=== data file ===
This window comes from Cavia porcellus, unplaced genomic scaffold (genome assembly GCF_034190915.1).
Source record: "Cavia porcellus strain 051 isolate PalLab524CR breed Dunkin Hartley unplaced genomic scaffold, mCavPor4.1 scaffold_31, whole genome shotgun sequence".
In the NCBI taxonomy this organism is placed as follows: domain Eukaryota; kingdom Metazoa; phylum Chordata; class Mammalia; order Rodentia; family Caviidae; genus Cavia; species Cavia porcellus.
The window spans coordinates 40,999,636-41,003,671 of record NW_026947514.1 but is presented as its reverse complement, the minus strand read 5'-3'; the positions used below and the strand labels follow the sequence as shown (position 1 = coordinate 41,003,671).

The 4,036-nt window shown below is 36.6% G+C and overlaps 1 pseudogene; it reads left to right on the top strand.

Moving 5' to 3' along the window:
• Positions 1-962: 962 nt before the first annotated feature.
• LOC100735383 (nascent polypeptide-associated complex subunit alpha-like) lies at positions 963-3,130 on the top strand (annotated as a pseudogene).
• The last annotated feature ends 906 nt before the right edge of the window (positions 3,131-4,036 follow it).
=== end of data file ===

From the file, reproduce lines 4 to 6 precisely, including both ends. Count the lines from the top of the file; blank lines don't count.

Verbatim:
The window spans coordinates 40,999,636-41,003,671 of record NW_026947514.1 but is presented as its reverse complement, the minus strand read 5'-3'; the positions used below and the strand labels follow the sequence as shown (position 1 = coordinate 41,003,671).

The 4,036-nt window shown below is 36.6% G+C and overlaps 1 pseudogene; it reads left to right on the top strand.

Moving 5' to 3' along the window: